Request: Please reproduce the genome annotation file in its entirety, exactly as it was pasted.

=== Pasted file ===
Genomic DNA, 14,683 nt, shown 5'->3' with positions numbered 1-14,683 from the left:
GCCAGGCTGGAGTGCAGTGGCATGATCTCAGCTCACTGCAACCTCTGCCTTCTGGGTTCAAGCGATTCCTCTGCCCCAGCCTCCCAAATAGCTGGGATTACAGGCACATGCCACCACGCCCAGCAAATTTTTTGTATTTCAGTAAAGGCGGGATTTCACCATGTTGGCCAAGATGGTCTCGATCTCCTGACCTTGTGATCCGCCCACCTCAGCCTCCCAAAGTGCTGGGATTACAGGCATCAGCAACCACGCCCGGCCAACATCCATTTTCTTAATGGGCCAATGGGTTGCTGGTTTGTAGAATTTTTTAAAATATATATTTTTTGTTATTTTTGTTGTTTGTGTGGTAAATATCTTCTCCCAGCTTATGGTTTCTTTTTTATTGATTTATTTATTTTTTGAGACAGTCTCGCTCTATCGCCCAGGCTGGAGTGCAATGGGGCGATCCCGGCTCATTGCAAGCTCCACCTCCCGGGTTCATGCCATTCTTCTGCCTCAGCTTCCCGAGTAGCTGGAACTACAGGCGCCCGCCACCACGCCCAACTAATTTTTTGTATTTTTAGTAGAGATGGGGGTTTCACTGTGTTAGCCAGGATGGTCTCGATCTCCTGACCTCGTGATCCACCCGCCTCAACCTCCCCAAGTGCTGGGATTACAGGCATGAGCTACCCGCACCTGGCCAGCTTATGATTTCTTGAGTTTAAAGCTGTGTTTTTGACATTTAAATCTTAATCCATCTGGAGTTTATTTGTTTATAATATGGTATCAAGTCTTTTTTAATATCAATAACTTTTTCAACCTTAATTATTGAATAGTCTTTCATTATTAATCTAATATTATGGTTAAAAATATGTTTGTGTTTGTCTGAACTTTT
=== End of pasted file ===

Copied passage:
Genomic DNA, 14,683 nt, shown 5'->3' with positions numbered 1-14,683 from the left:
GCCAGGCTGGAGTGCAGTGGCATGATCTCAGCTCACTGCAACCTCTGCCTTCTGGGTTCAAGCGATTCCTCTGCCCCAGCCTCCCAAATAGCTGGGATTACAGGCACATGCCACCACGCCCAGCAAATTTTTTGTATTTCAGTAAAGGCGGGATTTCACCATGTTGGCCAAGATGGTCTCGATCTCCTGACCTTGTGATCCGCCCACCTCAGCCTCCCAAAGTGCTGGGATTACAGGCATCAGCAACCACGCCCGGCCAACATCCATTTTCTTAATGGGCCAATGGGTTGCTGGTTTGTAGAATTTTTTAAAATATATATTTTTTGTTATTTTTGTTGTTTGTGTGGTAAATATCTTCTCCCAGCTTATGGTTTCTTTTTTATTGATTTATTTATTTTTTGAGACAGTCTCGCTCTATCGCCCAGGCTGGAGTGCAATGGGGCGATCCCGGCTCATTGCAAGCTCCACCTCCCGGGTTCATGCCATTCTTCTGCCTCAGCTTCCCGAGTAGCTGGAACTACAGGCGCCCGCCACCACGCCCAACTAATTTTTTGTATTTTTAGTAGAGATGGGGGTTTCACTGTGTTAGCCAGGATGGTCTCGATCTCCTGACCTCGTGATCCACCCGCCTCAACCTCCCCAAGTGCTGGGATTACAGGCATGAGCTACCCGCACCTGGCCAGCTTATGATTTCTTGAGTTTAAAGCTGTGTTTTTGACATTTAAATCTTAATCCATCTGGAGTTTATTTGTTTATAATATGGTATCAAGTCTTTTTTAATATCAATAACTTTTTCAACCTTAATTATTGAATAGTCTTTCATTATTAATCTAATATTATGGTTAAAAATATGTTTGTGTTTGTCTGAACTTTT